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|Posted: Thu Aug 17, 2017 1:07 am Post subject: What did the New Lords do?
|On another thread I have commented that the New Lords do not seem to do or be what we normally associate with the word "Lord" in our reality. For us, a Lord is someone who exercises power, who rules others, and who possesses certain privileges that go with Lordship.
Re-reading The First Chronicles has strengthened my opinion that the New Lords are not rulers or governors. If anything, they are more akin to a military-religious order in our world.
In Ch. 8 of LFB, Atiaran tells Covenant of the reconstruction of the society of the Land after people returned following the Ritual of Desecration. She describes the Loresraat, "a community of study and learning", saying that "To that place go all who will" and goes on to say that:
|"In the Loresraat, those who follow and master both Sword and Staff, who earn a place in the Warward and among the Lorewardens, and who do not turn away to pursue private dreams in isolation, as do the Unfettered - those brave hearts are named Lords, and they join the Council which guides the healing and protection of the Land. From their number, they choose the High Lord, to act for all as the Lore requires:
And one High Lord to wield the Law
To keep all uncorrupt Earth's Power's core.
"In my years at the Loresraat, the High Lord was Variol Tamarantha-mate son of Pentil. But he was old, even for a Lord, and the Lords live longer than other folk-and our Stonedown has had no news of Revelstone or Loresraat for many years. I do not know who leads the Council now."
Without thinking, Covenant said, "Prothall son of Dwillian."
A number of things can be deduced from this, either directly or in conjunction with other parts of the text.
* The function of the Council of Lords is to guide "the healing and protection of the Land" rather than to rule it. This is confirmed in TPTP when Mhoram states that "Despite is abroad in the Land. For that reason we are Lords. The Land would not require us if there were no harm at work against it."
* The Lords evidently don't govern the lives and activities of the Stonedowns and Woodhelvens, That Mithil Stonedown has had no news of Revelstone or Loresraat for many years, and the most knowledgable person in the village doesn't know who the incumbent High Lord is, suggests that no tax collection, law enforcement, census-taking or other function that we associate with a territorial state is undertaken by the Lords. In fact we learn in LFB that the Stonedowns and Woodhelvennin are governed by circles of Elders, who are also responsible for organising the villages' defence in wartime.
* The only entity that corresponds to what would be an enforcement arm of the state in our world is the Warward, which Atiaran tells us is based at Revelstone and which numbers only about 2000 people. We learn, as we read the Chronicles, that the Warward's sole function is to fight defensive wars against Lord Foul and his servants. It is also reasonably clear that the expansion of the Warward in TIW and TPTP is basically a response to the emergency that the Land faces, and we can assume that the figure of 2000 given by Atiaran is what would be the norm in peacetime. This is nowhere near enough to perform a general law enforcement function throughout the Land.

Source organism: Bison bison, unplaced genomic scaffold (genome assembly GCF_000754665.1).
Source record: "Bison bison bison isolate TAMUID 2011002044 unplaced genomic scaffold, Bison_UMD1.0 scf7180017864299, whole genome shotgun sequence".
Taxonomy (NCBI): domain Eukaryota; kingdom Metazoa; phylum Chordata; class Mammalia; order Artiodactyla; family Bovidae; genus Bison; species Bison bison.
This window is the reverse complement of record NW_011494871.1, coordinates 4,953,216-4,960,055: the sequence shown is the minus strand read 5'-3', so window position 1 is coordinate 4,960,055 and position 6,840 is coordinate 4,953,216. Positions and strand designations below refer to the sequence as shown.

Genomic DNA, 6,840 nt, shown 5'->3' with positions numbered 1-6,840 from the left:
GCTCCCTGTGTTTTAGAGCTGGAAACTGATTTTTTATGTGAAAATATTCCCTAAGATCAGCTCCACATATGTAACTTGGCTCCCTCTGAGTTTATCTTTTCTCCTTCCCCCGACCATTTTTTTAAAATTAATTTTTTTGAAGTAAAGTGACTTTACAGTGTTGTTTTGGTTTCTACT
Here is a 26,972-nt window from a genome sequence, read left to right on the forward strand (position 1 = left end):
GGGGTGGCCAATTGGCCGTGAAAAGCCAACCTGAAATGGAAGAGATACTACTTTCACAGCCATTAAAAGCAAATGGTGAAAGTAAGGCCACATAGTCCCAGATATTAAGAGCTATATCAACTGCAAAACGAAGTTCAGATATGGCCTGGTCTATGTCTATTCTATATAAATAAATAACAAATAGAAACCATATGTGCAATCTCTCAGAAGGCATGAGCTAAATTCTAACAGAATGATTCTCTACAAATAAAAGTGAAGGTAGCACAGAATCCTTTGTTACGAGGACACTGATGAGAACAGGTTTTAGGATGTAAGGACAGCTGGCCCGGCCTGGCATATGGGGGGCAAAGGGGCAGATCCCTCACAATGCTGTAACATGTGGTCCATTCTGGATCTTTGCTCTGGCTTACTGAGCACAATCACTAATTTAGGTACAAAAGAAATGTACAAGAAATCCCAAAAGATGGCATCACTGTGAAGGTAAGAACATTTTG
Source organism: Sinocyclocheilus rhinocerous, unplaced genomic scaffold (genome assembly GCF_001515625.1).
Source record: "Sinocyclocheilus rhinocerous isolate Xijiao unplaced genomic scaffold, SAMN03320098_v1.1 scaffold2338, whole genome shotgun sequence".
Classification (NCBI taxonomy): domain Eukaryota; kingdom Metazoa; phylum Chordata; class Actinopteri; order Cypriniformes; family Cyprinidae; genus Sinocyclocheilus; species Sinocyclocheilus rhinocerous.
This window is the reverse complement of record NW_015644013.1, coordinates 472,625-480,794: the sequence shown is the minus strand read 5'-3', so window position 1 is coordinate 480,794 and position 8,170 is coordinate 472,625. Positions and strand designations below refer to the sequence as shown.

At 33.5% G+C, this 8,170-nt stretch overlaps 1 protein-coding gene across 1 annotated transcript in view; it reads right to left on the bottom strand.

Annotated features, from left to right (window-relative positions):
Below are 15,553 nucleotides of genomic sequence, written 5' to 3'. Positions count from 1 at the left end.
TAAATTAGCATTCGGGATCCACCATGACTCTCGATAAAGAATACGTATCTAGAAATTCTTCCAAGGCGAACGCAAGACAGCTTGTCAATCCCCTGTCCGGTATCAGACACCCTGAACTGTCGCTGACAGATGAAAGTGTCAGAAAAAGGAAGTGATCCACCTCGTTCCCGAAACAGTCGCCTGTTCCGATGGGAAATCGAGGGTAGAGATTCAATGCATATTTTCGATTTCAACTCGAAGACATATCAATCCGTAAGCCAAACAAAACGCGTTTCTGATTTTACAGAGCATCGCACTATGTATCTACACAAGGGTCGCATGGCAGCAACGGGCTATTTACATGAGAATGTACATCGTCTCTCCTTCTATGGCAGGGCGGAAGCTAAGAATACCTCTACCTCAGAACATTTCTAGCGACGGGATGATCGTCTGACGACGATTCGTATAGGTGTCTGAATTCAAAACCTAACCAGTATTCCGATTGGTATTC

* Anyone in the Land who wants to can study at the Loresraat. There is no draft or recruitment for the Warward. There is no competitive examination to determine entry to study at the Loresraat. Most importantly for the purpose of this thread, the Lords do not become Lords by any of the mechanisms by which people become lords, rulers, POTUSes or Prime Ministers in our world. They are not elected. They don't inherit their position. They don't buy their way to office, They don't seize power by force. They simply happen to be those people of the Land who have freely chosen to study at the Loresraat and who have passed the tests in the Lore of both Sword and Staff.
* The language by which Lords address the ordinary people they encounter is almost always respectful and suggestive of equal status. In Ch.13 "Vespers" of LFB we find Prothall speaking to the people of Revelstone as "we" and "brothers and sisters of the common troth" (and also stating "Service enables service, just as servility perpetuates debasement". Prothall's speech in this chapter is generally that of first among equals in a religious or spiritual community. In TIW we find Mhoram responding to the welcome afforded him by the Elders in Mithil Stonedown like a motel guest chatting with a friendly manager rather than as a member of an elite dealing with commoners.
* While we do see Mhoram issue commands in TPTP, this is in the extremity of war and a siege, and can be assumed to be a function the High Lord takes on in an emergency rather than something normal or permanent.
The role of the New Lords in the First Chronicles can be contrasted with that of the Clave in the Second Chronicles, which definitely does rule, and enforce its rule. I will not risk spoilers by mentioning other examples of the Land being ruled. However I think that what I have written above makes my perspective clear enough. In the First Chronicles, a Lord was a person who combined the functions of priest and elite warrior, who performed those functions in the service of the Land in partnership with the people of the Land, and who did not rule the Land in any sense that we would recognise. As is also clear from a reading of the First Chronicles, the Lords were people of humble and courteous bearing who did not wear crowns or jewels or engage in ostentation of any kind.
The term "military religious order" is perhaps not entirely satisfactory, especially considering what some such outfits have got up to in our history, but it is the best approximation I can come up with for the New Lords.